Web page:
The General's initial distrust of the innoculation technique can be seen in his General Orders of 20 May, 1776, in which he stated:

"No Perバn whatever, belonging to the Army, is to be innoculated for the Small- Pox - thoテ who have already undergone that operation, or who may be テized with Symptoms of that diバrder, are immediately to be removed to the Hoパital provided for that purpoテ on Montreバr Iネand. Any diバbedience to this order, will be moフ テverely puniドed - As it is at preテnt of the utmoフ importance, that the パreading of that diフemper, in the Army and City, ドould be prevented."

   General Washington's stance on the subject of innoculation was primarily influenced by the orders issued by the various provincial assemblies. On 26 May, 1776, upon the receipt of correspondence from the New York Provincial Congress, which provided an account of the arrest of Doctor Azor Betts for administering the innoculation to four officers of the Patriot army, General Washington issued the following General Orders:

"The General preテnts his Compliments to the Honorable The Provincial Congreピ, and General Committee, is much obliged to them, for their Care, in endeavoring to prevent the パreading of the Small-pox (by Inoculation or any other way) in this City, or in the Continental Army, which might prove fatal to the army, iff allowed of, at this critical time, when there is reaバn to expect thay may バon be called to action; and orders that the Officers take the フricteフ care, to examine into the フate of their reパective Corps, and thereby prevent Inoculation amongフ them; which, if any Soldier ドould preブme upon, he muフ expect the テverフ puniドment.
Any Officer in the Continental Army, who ドall ブffer himテlf to be inoculated, will be caドiered and turned out of the army, and have his name publiドed in the News papers throughout the Continent, as an Enemy and Traitor to his Country.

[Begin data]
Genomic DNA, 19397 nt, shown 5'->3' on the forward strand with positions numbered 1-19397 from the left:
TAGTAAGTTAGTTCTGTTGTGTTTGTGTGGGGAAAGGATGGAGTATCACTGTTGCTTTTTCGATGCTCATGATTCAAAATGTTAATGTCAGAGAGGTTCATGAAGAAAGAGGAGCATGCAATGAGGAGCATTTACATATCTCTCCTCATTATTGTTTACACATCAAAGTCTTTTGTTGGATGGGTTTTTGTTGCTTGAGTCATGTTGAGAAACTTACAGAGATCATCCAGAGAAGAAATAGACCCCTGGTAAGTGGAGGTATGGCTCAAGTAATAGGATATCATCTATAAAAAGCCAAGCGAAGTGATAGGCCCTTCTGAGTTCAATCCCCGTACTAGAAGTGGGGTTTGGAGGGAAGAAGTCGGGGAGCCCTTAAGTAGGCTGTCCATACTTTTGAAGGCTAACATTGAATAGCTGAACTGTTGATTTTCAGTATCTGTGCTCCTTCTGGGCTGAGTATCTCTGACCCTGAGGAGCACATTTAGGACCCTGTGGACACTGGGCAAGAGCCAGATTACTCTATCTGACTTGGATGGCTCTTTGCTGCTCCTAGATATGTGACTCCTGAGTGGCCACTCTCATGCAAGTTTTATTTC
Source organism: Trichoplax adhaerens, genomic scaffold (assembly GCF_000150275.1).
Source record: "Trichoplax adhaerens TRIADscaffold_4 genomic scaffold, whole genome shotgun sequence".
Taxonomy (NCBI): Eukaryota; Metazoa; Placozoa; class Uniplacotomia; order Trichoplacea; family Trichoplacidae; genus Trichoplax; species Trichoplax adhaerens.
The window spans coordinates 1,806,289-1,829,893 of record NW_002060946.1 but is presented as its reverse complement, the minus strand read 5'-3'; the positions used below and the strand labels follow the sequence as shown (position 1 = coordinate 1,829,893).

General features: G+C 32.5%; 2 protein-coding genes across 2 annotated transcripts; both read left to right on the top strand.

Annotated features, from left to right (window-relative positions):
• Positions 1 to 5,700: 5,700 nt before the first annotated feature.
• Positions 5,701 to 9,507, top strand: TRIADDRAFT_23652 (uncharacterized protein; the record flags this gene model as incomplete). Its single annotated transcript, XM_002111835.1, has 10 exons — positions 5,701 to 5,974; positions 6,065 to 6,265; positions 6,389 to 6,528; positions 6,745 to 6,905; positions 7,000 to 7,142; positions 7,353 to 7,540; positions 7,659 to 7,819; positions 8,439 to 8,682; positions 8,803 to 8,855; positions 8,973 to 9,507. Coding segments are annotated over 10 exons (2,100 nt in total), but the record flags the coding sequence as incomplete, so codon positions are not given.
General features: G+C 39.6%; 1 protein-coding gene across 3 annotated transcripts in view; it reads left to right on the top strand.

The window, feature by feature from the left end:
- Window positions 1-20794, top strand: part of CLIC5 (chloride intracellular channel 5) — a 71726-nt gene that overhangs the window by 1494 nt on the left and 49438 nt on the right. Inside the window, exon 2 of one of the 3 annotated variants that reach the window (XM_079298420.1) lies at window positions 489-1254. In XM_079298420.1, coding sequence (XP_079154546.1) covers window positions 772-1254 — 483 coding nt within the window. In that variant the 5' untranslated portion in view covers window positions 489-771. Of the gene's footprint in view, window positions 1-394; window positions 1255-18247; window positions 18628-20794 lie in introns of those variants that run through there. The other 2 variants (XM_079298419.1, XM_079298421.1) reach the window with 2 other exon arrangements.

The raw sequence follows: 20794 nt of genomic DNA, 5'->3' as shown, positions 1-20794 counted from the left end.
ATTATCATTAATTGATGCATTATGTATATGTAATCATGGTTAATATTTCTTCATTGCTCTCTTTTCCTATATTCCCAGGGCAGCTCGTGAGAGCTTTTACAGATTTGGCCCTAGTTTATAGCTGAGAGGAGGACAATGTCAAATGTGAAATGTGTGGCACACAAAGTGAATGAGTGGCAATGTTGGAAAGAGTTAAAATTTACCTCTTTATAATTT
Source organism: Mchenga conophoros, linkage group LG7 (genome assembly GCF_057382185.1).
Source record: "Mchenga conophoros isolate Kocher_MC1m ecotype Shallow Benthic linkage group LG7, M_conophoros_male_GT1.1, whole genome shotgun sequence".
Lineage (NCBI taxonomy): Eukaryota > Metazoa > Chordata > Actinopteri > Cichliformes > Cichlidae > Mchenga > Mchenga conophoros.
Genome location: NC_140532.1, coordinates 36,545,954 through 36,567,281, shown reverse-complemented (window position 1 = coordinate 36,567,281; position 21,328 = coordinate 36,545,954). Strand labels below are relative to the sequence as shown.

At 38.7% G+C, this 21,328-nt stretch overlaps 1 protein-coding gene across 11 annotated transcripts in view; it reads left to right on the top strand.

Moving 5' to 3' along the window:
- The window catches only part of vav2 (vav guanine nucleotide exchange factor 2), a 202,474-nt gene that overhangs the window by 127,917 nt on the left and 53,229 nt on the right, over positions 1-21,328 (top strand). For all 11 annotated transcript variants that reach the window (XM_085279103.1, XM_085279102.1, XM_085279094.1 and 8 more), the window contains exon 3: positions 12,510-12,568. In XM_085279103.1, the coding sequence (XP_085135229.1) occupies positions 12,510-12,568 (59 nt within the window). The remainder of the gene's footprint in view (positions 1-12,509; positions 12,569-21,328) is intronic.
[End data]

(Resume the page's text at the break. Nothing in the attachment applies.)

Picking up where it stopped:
Upon the firフ appearance of any eruption, the Officer diツovering of it in any Soldiers, is to give information to the Regimental Surgeon, and the Surgeon make report of the ヂme, to the Director General of the hoパital."

   Perhaps General Washington's opinion of the innoculation technique was swayed in the opposite direction when he received, only a few days later, the information that Martha had indeed underwent the innoculation technique. To John Augustine Washington, the General wrote, on 31 May, 1776:

"Mrs. Waドington is now under Innoculastion in this City; and will, I expect, have the Small pox favorably, this is the 13th day, and ドe has very few Puフules; ドe would have wrote to my Siフer but thought it prudent not to do バ, notwithフanding there could be but little danger in conveying the Infection in this manner."

   In view of the fact that the General eventually changed his mind on the matter of allowing the troops to undergo the innoculation technique, one can only wonder if Martha's favorable outcome had anything to do with it. Washington's change of mind on the matter of innoculation was made evident in a letter he sent to Doctor William Shippen, Jr from his headquarters at Morristown, New Jersey on 06 January, 1777.

"Finding the ノall pox to be パreading much and fearing that no precaution can prevent it from running thro' the whole of our Army, I have determined that the Troops ドall be inoculated. This Expedient may be attended with バme inconveniences and バme diヂdvantages, but yet I truフ, in its conテquences will have the moフ happy effects. Neceピity not only authorizes but テems to require the meaブre, for ドould the diバrder infect the Army, in the natural way, and rage with its uブal Virulence, we ドould have more to dread from it, than from the Sword of the Enemy. Under theテ Circumフances, I have directed Doctr. Bond, to prepare immediately for inoculating in this Quarter, keeping the matter as テcret as poピible, and requeフ, that you will without delay inoculate all the Continental Troops that are in Philadelphia and thoテ that ドall come in, as faフ as they arrive. You will パare no pains to carry them thro' the diバrder with the utmoフ expedition, and to have them cleanテd from the infection when recovered, that they may proceed to Camp, with as little injury as poピible, to the Country thro' which they paピ. If the buピineピ is immediately begun and favoured with the common ブcceピ, I would fain hope they will be バon fit for duty, and that in a ドort パace of time we ドall have an Army not ブbject to this, the greateフ of all calamities that can befall it, when taken in the natural way."

   The threat of a smallpox epidemic in the Patriot army was undeniably averted by General Washington's decision to have the troops innoculated.